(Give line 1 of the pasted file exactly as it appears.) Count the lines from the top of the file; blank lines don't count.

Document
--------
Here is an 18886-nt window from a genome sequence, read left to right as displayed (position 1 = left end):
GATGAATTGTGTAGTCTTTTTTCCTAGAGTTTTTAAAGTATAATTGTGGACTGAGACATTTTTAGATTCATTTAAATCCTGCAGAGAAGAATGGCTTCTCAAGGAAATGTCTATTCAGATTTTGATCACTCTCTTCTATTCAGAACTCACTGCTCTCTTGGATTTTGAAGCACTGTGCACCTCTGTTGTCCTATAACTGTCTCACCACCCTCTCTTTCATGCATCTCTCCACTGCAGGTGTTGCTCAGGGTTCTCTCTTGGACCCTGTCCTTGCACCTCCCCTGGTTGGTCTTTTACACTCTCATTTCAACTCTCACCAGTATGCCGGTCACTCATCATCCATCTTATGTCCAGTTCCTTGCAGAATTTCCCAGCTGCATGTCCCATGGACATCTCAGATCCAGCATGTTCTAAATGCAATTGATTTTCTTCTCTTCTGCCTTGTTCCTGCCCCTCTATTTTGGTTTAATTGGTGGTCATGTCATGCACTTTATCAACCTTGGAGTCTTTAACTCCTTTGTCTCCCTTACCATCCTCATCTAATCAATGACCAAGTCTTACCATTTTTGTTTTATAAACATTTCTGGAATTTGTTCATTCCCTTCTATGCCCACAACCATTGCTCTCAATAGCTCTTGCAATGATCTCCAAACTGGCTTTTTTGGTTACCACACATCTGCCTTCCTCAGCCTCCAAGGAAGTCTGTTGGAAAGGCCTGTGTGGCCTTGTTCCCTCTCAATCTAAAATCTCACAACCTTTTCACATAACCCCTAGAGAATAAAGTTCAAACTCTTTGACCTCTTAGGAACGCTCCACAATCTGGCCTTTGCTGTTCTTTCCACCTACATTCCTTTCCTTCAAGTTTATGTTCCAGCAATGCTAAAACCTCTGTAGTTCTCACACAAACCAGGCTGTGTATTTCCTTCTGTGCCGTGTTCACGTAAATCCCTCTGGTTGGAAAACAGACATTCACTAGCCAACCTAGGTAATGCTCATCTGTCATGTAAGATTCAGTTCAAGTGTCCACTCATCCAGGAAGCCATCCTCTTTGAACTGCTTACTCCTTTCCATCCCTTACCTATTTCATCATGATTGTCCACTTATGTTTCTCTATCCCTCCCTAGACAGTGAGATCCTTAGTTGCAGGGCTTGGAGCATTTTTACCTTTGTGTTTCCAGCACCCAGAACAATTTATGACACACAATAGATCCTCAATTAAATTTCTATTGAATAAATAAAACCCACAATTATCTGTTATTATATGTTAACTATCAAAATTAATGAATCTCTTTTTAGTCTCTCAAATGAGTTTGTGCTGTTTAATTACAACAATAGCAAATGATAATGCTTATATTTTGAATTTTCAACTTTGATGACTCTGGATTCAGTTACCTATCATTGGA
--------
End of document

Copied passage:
Here is an 18886-nt window from a genome sequence, read left to right as displayed (position 1 = left end):